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A splendid racehorse who won the Kentucky Derby and 10 of 15 lifetime starts (all the others in the money), Spend a Buck was quite disappointing at stud, siring nothing within hailing distance of himself as a racehorse in his early crops and quickly falling off the map of commercial recognition in the bloodstock depression of the late 1980s and early 1990s.

Partly due to lack of domestic interest in the horse, Spend a Buck went to South America to stand in Brazil as a shuttle stallion for at least four seasons (1997-98 and 2001-2002).

From those covers down south, the son of Buckaroo sired at least nine G1 winners. That’s a major league statistic for any sire, and it’s even more amazing because Spend a Buck was older, out of fashion in Kentucky, and presumably would not have had that many top-flight mares.

Well, whatever was the case, Spend a Buck was much more successful with his offspring in South America than with those here in the North. From his 16 crops in the US, Spend a Buck sired 1 (yeah, one) G1 winner: Antespend, and she was out of the Argentine mare Auspiciante (by Practicante).

The statistics from Spend a Buck’s years at stud are even more startling in their contrast:

North America                                                                  South America

16 crops                                                                               5 crops

542 foals                                                                              194 foals

3 G1 winners (2 in South America only)                9 G1 winners (1 in North America only)

The stallion’s best include: [horse name, year of birth, broodmare sire, G1 victories]

ANTESPEND (1993 f., *Practicante). 10 wins, $1,011,954. Del Mar Oaks, Santa Anita Oaks, Las Virgenes.

BLACK COFFEY (1995 c., Storm Bird). 13 wins, $104,791. Horse of the Year in Peru (twice), champion older male in Peru (thrice). 1st Clasico Jockey Club del Peru.

CLAUSEN EXPORT (1990 f., Our Native). 8 wins, $60,067. Grande Premio Major Suckow, Grande Premio Proclamacao da Republica.

EINSTEIN (Brz) (2002 c., Ghadeer). Santa Anita H., Gulfstream Park BC S., Turf Classic at Churchill Downs (twice), Gulfstream Park Turf S.

FOREVER BUCK (Brz) (1998 c., Ghadeer). 3 wins, $47,705. Grande Premio Associacao Brasileira de Criadores e Proprietarios do Cavalo de Corrida.

HARD BUCK (Brz) (1999 c., Secreto). 9 wins, $1,073,674. Gulfstream Park BC H., Grande Premio Linneo de Paula Machado.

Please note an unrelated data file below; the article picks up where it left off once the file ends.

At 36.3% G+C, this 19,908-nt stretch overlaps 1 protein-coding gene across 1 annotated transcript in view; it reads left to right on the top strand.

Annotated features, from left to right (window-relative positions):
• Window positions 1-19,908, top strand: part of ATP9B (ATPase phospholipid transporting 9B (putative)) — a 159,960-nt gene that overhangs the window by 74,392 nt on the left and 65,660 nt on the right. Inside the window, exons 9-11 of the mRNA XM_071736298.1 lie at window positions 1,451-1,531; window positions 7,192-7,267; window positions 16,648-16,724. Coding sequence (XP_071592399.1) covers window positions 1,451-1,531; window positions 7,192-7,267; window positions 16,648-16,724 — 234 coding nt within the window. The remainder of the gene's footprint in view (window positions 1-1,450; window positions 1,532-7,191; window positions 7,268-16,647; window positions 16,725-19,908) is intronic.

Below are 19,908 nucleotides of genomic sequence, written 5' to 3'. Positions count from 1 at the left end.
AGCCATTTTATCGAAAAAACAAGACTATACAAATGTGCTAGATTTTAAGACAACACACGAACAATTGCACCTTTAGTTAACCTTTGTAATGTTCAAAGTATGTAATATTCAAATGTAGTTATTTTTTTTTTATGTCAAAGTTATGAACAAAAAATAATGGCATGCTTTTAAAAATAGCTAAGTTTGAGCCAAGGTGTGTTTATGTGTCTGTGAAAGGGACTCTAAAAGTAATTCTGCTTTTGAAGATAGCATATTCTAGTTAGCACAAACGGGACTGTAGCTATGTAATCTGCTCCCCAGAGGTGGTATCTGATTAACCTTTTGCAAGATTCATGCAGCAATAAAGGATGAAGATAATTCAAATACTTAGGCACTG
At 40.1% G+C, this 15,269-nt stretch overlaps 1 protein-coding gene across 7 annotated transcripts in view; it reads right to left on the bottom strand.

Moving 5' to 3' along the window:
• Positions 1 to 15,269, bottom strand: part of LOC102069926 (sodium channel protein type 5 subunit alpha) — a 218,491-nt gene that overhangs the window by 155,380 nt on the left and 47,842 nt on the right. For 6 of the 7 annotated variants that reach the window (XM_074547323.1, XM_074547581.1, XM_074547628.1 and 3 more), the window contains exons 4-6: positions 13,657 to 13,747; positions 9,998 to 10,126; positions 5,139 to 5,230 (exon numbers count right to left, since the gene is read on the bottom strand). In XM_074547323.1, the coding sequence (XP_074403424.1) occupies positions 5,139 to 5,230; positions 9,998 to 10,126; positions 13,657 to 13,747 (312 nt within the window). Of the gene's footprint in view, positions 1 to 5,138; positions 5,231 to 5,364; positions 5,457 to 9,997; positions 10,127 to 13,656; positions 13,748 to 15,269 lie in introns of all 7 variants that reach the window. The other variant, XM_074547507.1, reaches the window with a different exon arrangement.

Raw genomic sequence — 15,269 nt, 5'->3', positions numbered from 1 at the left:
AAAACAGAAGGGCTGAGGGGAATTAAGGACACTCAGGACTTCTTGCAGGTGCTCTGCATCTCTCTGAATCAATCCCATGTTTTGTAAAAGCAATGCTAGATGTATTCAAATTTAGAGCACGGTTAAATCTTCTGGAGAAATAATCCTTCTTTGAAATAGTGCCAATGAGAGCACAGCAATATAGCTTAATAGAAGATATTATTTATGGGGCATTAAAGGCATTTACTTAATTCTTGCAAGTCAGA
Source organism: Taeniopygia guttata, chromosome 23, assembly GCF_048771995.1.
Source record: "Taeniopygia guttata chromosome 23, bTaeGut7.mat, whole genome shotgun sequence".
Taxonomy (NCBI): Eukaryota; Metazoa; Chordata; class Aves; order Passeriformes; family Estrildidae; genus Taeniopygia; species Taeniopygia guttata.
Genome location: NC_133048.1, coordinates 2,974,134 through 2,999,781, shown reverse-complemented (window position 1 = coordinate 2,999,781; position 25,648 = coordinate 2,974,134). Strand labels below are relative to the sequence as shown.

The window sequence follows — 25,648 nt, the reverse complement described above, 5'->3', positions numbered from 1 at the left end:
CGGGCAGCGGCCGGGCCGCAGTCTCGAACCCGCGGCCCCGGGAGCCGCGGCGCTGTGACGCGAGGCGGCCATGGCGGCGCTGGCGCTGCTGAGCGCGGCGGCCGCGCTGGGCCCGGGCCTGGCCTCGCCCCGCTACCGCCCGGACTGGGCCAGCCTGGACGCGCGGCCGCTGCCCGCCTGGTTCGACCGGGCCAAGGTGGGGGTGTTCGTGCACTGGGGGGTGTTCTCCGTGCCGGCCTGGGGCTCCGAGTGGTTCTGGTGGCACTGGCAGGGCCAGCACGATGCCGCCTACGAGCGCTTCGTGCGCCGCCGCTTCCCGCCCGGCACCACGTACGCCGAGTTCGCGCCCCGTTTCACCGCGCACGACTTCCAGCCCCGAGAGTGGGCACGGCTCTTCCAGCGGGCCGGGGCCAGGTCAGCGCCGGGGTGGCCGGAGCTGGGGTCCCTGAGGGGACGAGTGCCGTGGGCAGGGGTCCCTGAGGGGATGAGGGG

HATIF (Brz) (1999 c., Trempolino). 7 wins, $181,729. Grande Premio Jockey Club de Sao Paulo.

INVESTOR’S DREAM (Brz) (1998 c., Ghadeer). 4 wins, $120,974. Champion 2yo in Brazil. 1st GP Juliano Martins.

IRISH LOVER (Brz) (1998 f., Ghadeer). 8 wins, $107,674. Champion 3yo in Brazil. 1st Gran Premio Henrique Possollo.

JOCKEY’S DREAM (Brz) (1999 c., Ghadeer). 3 wins, $81,386. Grande Premio Jockey Club Brasileiro.

L’AMICO STEVE (Brz) (2003 c., Ghadeer). 7 wins, $204,839. Champion older horse in Brazil, champion stayer in Brazil. 1st Grande Premio Brasil.

PICO CENTRAL (Brz) (1999 c., Purple Mountain). 9 wins, $1,283,145. Horse of the Year in Brazil and champion sprinter in Brazil. 1st Metropolitan H., Vosburgh S., Carter H.

Lest we make too much of pedigrees becoming congruent or bloodlines liking one another, consider that the first three on the list are US-bred. Only Antespend is out of a South American mare. Both Black Coffey and Clausen Export were high-class racers, though bred on NH time. Of the rest, only Einstein did not win a G1 in South America … because he never started in one.

All the horses are out of stallions with very recognizable European or US pedigrees. Ghadeer is a good son of Lyphard, Epsom Derby winner Secreto and Arc winner Trempolino need no introductions, and Purple Mountain is a son of the Herbager stallion Grey Dawn II, won the Fall Highweight Handicap at Belmont, and earned $695,122 the hard way (by winning 11 of 62 starts). In his American stud career, Spend a Buck had to have covered mares by the same or similar sires. Yet the results are disconcertingly different.

If Einstein wasn’t there to throw a wrench in an obvious theory, it would be tempting to say that the training and management of the horses in South America fitted something that the Spend a Bucks needed and thrived with. That is probably at least a big part of the rationale, though, because Einstein was imported by and went through the training program of Kenny McPeek, and McPeek is as patient a horseman as lives in the US.

Trained by Helen Pitts, Einstein will enter stud at Adena Springs in Kentucky for 2010.

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